Note: When clicking on a Digital Object Identifier (DOI) number, you will be taken to an external site maintained by the publisher.
Some full text articles may not yet be available without a charge during the embargo (administrative interval).
What is a DOI Number?
Some links on this page may take you to non-federal websites. Their policies may differ from this site.
Free, publicly-accessible full text available June 1, 2023
Sugar translocation between cells and between subcellular compartments in plants requires either plasmodesmata or a diverse array of sugar transporters. Interactions between plants and associated microorganisms also depend on sugar transporters. The sugars will eventually be exported transporter (SWEET) family is made up of conserved and essential transporters involved in many critical biological processes. The functional significance and small size of these proteins have motivated crystallographers to successfully capture several structures of SWEETs and their bacterial homologs in different conformations. These studies together with molecular dynamics simulations have provided unprecedented insights into sugar transport mechanisms in general and into substrate recognition of glucose and sucrose in particular. This review summarizes our current understanding of the SWEET family, from the atomic to the whole-plant level. We cover methods used for their characterization, theories about their evolutionary origins, biochemical properties, physiological functions, and regulation. We also include perspectives on the future work needed to translate basic research into higher crop yields.Free, publicly-accessible full text available May 20, 2023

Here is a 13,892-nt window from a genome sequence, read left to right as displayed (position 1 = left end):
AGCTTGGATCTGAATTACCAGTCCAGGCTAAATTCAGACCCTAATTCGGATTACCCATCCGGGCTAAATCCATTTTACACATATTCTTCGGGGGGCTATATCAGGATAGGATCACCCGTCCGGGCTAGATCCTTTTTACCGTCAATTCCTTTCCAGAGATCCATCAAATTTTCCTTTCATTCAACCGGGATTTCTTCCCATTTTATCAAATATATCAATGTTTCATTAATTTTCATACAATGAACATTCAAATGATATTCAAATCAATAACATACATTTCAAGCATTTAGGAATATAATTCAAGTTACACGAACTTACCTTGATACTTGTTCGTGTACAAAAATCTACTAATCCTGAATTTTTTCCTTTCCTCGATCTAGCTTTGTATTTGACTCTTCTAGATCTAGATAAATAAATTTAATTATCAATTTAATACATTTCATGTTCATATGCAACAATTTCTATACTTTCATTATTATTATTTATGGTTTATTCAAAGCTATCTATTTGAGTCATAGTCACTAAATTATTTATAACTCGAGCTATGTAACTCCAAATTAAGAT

Development and quantitative analysis of a biosensor based on the Arabidopsis SWEET1 sugar transporterSWEETs are transporters with homologs in Archeae, plants, some fungi, and animals. As the only transporters known to facilitate the cellular release of sugars in plants, SWEETs play critical roles in the allocation of sugars from photosynthetic leaves to storage tissues in seeds, fruits, and tubers. Here, we report the design and use of genetically encoded biosensors to measure the activity of SWEETs. We created a SweetTrac1 sensor by inserting a circularly permutated green fluorescent protein into the Arabidopsis SWEET1, resulting in a chimera that translates substrate binding during the transport cycle into detectable changes in fluorescence intensity. We demonstrate that a combination of cell sorting and bioinformatics can accelerate the design of biosensors and formulate a mass action kinetics model to correlate the fluorescence response of SweetTrac1 with the transport of glucose. Our analysis suggests that SWEETs are low-affinity, symmetric transporters that can rapidly equilibrate intra- and extracellular concentrations of sugars. This approach can be extended to SWEET homologs and other transporters.